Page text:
What’s with Whanganui

Art ex­pands the heart of this pro­vin­cial town

HOME Magazine NZ - - Contents - Text An­thony Byrt Pho­tog­ra­phy Sam Hart­nett

Like Kather­ine Mans­field and Frances Hodgkins, Edith Col­lier was a hugely tal­ented young artist who recog­nised that be­ing a wo­man at the far end of the Bri­tish Em­pire in a con­ser­va­tive, colo­nial country was going to limit her suc­cess. So she set off from Whanganui in 1912. She stud­ied paint­ing in London and Ire­land and, after World War I, joined Hodgkins in St. Ives. Hodgkins saw huge po­ten­tial in her. But in 1921, fam­ily obli­ga­tions drew Col­lier home. Pro­vin­cial New Zealand in the 1920s was a pretty grim place for an am­bi­tious mod­ernist. Grad­u­ally, she lost mo­men­tum and aban­doned paint­ing al­to­gether. Col­lier’s story is an in­struc­tive if un­der­val­ued tale of New Zealand ex­pa­tri­atism. Our art his­tory is lit­tered with artists who left New Zealand towns and cities to test their met­tle in London, Paris, New York and Ber­lin, from Hodgkins through to Billy Ap­ple, and on to the likes of Si­mon Denny, Kate Newby and Luke Wil­lis Thompson. But there’s an­other kind of art world mi­gra­tion un­der­way right now: more and more early ca­reer artists are choos­ing the prov­inces. And one of the most pop­u­lar places for them to land is the very same town where Col­lier’s ca­reer even­tu­ally faded – Whanganui. Even 10 years ago, a move like this would have felt like an in­ter­na­tional ca­reer death-knell. But times have changed. High-speed in­ter­net is part of it, so is the chance to have a de­cent stu­dio, a de­cent house and a de­cent life, with­out hav­ing to slog in a teach­ing job or behind a cof­fee ma­chine just to buy your­self a bit of time to make art. And Whanganui, de­spite hav­ing its con­ser­va­tive mo­ments (not just back in Col­lier’s era, but the fear-and-loathing sur­re­al­ism of the Michael Laws years, too) has bet­ter cul­tural bones than many of our re­gional cen­tres. And those foun­da­tions are at­tract­ing some real ta­lent.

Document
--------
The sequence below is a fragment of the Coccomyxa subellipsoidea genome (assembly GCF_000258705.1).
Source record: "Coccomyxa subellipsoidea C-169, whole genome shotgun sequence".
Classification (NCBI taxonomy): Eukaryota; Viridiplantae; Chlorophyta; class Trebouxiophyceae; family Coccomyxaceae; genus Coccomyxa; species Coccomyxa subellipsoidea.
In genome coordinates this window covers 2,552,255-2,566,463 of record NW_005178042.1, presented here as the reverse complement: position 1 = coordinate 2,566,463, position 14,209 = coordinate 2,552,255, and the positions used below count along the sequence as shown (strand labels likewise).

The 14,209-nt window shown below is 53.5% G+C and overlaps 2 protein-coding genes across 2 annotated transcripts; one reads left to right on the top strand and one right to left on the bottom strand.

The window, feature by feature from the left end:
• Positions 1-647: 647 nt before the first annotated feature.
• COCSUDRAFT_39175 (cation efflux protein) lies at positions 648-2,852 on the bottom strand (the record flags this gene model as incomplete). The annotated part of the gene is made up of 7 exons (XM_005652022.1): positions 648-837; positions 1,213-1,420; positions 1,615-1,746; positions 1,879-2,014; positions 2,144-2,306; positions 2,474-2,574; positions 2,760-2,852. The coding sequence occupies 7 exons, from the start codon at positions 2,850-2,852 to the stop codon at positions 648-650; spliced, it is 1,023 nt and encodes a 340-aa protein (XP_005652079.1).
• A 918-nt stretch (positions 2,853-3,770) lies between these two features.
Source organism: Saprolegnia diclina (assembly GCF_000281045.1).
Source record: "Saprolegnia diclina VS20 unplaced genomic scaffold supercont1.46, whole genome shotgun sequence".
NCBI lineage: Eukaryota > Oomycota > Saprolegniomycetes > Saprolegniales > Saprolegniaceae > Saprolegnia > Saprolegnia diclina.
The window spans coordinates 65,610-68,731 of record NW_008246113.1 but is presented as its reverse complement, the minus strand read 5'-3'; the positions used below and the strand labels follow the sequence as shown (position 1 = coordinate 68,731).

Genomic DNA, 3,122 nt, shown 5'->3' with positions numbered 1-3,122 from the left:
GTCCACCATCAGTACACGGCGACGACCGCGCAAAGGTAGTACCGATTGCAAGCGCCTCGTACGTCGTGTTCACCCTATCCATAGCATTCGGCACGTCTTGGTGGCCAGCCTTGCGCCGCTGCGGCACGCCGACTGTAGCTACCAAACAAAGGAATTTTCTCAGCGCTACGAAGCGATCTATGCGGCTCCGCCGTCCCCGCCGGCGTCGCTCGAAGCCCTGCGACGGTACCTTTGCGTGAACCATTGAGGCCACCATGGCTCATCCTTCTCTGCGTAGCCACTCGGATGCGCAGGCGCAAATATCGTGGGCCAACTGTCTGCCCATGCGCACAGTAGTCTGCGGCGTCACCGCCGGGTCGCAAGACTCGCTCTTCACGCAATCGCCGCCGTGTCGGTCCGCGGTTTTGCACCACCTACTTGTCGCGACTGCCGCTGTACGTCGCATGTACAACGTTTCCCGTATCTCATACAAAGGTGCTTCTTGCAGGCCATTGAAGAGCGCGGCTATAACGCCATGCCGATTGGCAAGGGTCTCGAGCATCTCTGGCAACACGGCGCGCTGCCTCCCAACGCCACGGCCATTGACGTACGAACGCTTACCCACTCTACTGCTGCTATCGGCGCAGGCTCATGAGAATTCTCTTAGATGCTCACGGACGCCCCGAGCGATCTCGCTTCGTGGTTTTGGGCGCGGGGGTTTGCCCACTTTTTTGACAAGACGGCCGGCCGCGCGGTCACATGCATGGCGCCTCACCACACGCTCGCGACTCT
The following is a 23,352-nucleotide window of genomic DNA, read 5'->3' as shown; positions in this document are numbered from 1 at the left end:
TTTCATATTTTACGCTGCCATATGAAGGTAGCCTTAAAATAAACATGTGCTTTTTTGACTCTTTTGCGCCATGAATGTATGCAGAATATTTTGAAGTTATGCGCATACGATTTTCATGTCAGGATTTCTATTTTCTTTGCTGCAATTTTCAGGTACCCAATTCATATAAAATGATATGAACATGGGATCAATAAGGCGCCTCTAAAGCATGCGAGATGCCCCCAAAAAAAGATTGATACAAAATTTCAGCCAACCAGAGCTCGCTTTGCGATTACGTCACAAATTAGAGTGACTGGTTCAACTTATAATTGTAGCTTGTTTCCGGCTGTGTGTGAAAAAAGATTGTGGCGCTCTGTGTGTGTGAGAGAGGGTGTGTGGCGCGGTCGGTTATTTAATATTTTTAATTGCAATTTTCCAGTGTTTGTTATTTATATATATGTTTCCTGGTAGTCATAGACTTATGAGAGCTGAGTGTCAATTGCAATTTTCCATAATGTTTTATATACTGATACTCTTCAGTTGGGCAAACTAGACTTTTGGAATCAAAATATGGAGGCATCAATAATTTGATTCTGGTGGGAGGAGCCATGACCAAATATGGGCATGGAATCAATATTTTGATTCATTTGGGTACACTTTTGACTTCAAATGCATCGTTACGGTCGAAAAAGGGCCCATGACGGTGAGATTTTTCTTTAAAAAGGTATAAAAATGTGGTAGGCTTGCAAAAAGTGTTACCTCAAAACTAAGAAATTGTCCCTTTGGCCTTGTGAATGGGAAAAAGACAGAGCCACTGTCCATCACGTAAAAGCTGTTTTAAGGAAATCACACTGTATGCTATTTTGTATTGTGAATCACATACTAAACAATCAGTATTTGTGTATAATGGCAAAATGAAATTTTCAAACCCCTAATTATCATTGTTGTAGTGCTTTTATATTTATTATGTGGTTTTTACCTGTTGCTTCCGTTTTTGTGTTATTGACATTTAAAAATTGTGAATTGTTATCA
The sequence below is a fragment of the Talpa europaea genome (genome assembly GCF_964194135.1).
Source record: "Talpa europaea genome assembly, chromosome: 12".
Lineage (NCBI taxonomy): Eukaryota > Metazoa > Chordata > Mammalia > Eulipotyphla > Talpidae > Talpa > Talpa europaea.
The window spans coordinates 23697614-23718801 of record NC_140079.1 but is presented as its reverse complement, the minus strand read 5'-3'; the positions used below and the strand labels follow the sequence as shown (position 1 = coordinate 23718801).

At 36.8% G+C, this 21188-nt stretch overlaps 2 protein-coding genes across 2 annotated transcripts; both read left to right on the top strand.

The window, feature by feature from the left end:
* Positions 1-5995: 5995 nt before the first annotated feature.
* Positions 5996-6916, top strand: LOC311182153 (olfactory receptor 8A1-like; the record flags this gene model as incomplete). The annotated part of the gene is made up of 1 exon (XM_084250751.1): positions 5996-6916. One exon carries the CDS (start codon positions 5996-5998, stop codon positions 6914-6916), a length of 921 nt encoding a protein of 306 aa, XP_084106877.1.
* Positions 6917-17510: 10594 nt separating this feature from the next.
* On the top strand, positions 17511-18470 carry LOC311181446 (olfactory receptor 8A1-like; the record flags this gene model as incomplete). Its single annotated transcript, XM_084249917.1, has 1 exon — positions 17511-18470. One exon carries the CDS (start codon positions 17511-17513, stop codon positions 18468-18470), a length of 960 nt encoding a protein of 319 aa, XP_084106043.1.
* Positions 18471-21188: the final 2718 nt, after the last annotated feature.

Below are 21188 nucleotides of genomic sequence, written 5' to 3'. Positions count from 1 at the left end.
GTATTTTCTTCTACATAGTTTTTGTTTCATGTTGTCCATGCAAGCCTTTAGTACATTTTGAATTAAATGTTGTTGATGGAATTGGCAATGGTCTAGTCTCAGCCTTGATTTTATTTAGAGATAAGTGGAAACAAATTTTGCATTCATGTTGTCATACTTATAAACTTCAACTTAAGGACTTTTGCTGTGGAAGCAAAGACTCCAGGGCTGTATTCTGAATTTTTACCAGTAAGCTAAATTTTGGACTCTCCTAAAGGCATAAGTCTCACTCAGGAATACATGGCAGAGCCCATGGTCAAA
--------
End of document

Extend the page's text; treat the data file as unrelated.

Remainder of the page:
1. The former De­part­men­tal Build­ing was designed by the ar­chi­tec­tural di­vi­sion of the Min­istry of Works and opened in 1979. 2. Por­traits by Edith Col­lier. 3. Sar­jeant Gallery di­rec­tor Greg An­der­son. 4. Steps lead­ing to the neo­clas­si­cal build­ing. 1


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